National Endowment for the Humanities, National Foundation on the Arts and Humanities.
The National Endowment for the Humanities (NEH) is issuing Age Discrimination Act of 1975 regulations at 45 CFR part 1172. These regulations implement provisions of the Age Discrimination Act of 1975 and the general, government-wide age discrimination regulations promulgated by the United States Department of Health and Human Services (HHS).
These regulations are designed to guide the actions of recipients of Federal financial assistance from NEH and incorporate the basic standards set forth in the general, government-wide regulations for determining what constitutes age discrimination. The regulations also discuss the responsibilities of NEH recipients and the investigations, conciliation, and enforcement procedures NEH has been using and will continue to use to ensure compliance with the Act.
Written comments must be postmarked and electronic comments must be submitted on or before July 15, 2013.
You may submit comments by any of the following methods: email to firstname.lastname@example.org; fax to 202-606-8600, please send your comments to the attention of Gina Raimond; or postal mail to Gina Raimond, Attorney Advisor, Office of the General Counsel, National Endowment for the Humanities, 1100 Pennsylvania Ave. NW., Room 529, Washington, DC 20506. To ensure proper handling, please reference “Age Discrimination Act Regulations” on your correspondence.
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FOR FURTHER INFORMATION CONTACT:
Gina Raimond, Office of the General Counsel, National Endowment for the Humanities, 202-606-8322 (voice) or 202-606-8282 (TDD).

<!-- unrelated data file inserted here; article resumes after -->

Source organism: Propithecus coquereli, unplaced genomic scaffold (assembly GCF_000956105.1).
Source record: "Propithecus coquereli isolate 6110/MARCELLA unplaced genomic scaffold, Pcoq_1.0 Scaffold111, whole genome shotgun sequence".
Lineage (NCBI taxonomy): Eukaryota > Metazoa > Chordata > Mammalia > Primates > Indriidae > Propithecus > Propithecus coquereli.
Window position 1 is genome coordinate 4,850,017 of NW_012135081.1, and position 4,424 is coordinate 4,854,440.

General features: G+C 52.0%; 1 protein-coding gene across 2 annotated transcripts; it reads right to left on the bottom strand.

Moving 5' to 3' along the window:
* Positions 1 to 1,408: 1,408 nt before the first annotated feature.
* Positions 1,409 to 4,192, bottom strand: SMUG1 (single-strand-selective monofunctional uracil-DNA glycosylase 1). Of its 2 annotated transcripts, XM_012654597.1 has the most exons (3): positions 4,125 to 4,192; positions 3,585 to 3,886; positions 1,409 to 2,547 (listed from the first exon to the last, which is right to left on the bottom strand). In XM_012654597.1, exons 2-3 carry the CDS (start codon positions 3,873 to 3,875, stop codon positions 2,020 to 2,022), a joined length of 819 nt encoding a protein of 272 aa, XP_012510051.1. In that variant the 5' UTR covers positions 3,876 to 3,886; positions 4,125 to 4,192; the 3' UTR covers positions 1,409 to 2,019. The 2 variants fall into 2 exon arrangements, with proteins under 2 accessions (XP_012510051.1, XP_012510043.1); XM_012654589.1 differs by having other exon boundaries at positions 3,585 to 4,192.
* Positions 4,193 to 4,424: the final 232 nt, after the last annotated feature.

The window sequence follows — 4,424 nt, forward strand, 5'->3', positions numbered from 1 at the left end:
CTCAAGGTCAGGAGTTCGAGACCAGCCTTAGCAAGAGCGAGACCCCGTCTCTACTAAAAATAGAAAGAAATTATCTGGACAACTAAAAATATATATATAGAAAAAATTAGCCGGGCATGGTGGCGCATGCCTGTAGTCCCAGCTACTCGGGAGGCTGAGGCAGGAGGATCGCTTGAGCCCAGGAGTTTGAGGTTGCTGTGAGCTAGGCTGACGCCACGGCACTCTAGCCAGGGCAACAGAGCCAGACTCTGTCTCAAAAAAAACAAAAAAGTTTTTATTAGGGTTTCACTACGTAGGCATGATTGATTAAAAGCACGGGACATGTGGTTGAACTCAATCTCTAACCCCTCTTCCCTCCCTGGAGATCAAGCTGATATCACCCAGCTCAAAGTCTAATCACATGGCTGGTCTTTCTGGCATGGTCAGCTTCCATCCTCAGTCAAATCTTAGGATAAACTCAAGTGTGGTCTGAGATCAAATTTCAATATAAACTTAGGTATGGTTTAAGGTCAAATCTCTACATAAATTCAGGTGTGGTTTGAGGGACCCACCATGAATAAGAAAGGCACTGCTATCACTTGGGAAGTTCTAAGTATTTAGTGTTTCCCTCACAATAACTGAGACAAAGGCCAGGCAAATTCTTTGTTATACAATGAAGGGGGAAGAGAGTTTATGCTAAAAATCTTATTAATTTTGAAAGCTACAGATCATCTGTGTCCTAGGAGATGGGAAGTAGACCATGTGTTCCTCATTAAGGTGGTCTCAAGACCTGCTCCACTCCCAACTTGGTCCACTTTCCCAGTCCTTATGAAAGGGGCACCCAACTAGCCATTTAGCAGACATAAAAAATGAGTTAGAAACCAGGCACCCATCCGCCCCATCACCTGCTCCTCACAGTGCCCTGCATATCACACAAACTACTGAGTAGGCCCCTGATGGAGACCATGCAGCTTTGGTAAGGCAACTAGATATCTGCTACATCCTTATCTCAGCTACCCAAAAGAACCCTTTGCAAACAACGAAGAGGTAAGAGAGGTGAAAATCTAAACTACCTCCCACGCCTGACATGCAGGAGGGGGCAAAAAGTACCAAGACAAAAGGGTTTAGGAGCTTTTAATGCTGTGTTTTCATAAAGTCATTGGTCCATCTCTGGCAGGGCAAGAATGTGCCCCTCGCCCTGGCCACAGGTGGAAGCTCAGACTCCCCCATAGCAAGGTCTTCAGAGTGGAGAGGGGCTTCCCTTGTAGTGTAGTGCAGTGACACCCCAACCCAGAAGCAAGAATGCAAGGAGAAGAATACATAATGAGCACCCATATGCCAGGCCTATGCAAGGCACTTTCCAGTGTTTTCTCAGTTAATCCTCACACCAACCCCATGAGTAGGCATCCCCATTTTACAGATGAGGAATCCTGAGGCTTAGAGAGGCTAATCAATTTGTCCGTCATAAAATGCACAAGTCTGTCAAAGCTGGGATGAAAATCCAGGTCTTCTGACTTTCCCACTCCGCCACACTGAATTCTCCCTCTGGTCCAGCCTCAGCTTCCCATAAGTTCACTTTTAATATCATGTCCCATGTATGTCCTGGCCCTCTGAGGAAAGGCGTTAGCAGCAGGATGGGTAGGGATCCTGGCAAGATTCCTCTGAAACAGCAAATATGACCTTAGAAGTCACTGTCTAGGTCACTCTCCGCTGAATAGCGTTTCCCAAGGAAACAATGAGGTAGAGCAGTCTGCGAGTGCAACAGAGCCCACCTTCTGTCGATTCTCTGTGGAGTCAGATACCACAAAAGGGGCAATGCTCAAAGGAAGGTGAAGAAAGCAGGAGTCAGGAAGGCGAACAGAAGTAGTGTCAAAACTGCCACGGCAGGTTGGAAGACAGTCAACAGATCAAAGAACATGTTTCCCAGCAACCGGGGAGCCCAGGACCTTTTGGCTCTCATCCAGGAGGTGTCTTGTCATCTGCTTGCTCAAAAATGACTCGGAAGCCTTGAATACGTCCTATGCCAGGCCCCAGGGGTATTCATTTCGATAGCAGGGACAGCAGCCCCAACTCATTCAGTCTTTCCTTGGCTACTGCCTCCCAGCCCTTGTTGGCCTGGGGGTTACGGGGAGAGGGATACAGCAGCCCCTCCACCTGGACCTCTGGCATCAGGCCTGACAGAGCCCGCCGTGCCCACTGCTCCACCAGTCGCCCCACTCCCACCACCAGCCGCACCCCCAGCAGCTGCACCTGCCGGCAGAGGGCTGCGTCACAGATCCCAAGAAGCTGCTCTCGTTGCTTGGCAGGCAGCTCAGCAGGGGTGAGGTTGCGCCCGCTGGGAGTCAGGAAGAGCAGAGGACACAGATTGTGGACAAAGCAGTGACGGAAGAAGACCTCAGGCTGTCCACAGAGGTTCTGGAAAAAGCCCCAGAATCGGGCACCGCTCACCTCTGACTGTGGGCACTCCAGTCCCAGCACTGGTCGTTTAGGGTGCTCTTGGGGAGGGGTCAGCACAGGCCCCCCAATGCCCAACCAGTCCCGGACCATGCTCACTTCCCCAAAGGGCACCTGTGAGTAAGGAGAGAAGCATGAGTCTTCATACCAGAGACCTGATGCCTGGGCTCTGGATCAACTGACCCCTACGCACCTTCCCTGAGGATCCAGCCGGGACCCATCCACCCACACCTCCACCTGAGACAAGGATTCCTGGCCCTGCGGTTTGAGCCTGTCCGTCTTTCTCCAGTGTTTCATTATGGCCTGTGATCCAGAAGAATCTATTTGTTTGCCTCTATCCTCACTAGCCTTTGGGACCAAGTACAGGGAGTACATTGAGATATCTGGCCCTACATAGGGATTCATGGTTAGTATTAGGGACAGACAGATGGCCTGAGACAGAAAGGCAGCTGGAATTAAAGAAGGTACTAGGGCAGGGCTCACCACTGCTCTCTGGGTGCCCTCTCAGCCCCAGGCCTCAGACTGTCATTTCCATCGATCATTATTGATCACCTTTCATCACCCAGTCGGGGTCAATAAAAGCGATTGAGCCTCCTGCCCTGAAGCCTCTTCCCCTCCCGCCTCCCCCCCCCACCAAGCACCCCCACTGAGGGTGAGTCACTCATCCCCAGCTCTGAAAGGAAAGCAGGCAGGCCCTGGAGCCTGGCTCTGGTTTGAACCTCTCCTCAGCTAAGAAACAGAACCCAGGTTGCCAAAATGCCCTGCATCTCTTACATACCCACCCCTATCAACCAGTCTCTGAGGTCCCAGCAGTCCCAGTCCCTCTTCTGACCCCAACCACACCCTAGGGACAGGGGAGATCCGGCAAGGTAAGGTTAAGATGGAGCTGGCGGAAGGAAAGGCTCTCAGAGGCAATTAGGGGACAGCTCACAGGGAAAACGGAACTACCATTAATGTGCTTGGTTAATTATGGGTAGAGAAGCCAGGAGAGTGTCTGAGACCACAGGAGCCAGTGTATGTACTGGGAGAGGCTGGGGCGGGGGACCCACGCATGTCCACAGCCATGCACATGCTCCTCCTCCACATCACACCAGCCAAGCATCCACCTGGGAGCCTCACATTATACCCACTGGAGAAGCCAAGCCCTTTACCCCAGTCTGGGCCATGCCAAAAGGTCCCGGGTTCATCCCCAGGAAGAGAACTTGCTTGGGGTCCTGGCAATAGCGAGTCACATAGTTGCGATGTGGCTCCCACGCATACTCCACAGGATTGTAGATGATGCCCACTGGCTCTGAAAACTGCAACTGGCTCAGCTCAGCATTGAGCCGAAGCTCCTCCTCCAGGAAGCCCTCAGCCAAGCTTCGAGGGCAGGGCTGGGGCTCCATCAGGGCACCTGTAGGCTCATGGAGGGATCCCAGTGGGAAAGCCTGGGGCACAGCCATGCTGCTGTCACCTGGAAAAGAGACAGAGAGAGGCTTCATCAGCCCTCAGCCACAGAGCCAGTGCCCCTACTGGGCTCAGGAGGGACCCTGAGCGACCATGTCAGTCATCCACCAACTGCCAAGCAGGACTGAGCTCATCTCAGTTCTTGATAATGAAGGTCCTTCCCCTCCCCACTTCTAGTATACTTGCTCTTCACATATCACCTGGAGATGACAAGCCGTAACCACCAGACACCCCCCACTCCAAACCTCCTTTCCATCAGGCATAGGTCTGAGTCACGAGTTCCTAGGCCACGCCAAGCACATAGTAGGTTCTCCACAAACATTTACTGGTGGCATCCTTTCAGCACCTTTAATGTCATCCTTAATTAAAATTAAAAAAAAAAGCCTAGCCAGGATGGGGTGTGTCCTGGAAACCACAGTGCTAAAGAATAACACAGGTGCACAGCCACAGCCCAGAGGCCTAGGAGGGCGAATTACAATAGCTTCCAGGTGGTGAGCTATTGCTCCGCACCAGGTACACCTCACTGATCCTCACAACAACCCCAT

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The Age Discrimination Act of 1975, as amended, 29 U.S.C. 6101, et seq., (the “Act”), prohibits discrimination on the basis of age in programs or activities receiving Federal financial assistance. The Act, which applies to persons of all ages, also contains certain exceptions that permit, under limited circumstances, use of age distinctions or factors other than age that may have a disproportionate effect on the basis of age.
The Act required the former Department of Health, Education and Welfare (HEW) to issue general, government-wide regulations setting standards to be followed by all Federal agencies implementing the Act. These government-wide regulations, issued on June 12, 1979 and codified at 45 CFR part 90, require each agency to publish agency-specific regulations implementing the Act and to submit such final agency regulations to HEW (now HHS) before publication in the Federal Register (see 45 CFR part 90.31). The Act became effective on July 1, 1979—the effective date of HEW's final government-wide regulations—and NEH has enforced the provisions of the Act since that time. NEH first proposed agency-specific regulations implementing the Act on October 4, 1979 (44 FR 57130), which were closely based on the general, government-wide regulations. NEH's original proposed rule adopted many substantively identical sections and cross-referenced sections from the government-wide regulations, rather than repeating them in full. HHS reviewed and approved NEH's initial agency-specific regulations in 1985; however, NEH did not publish the final regulations.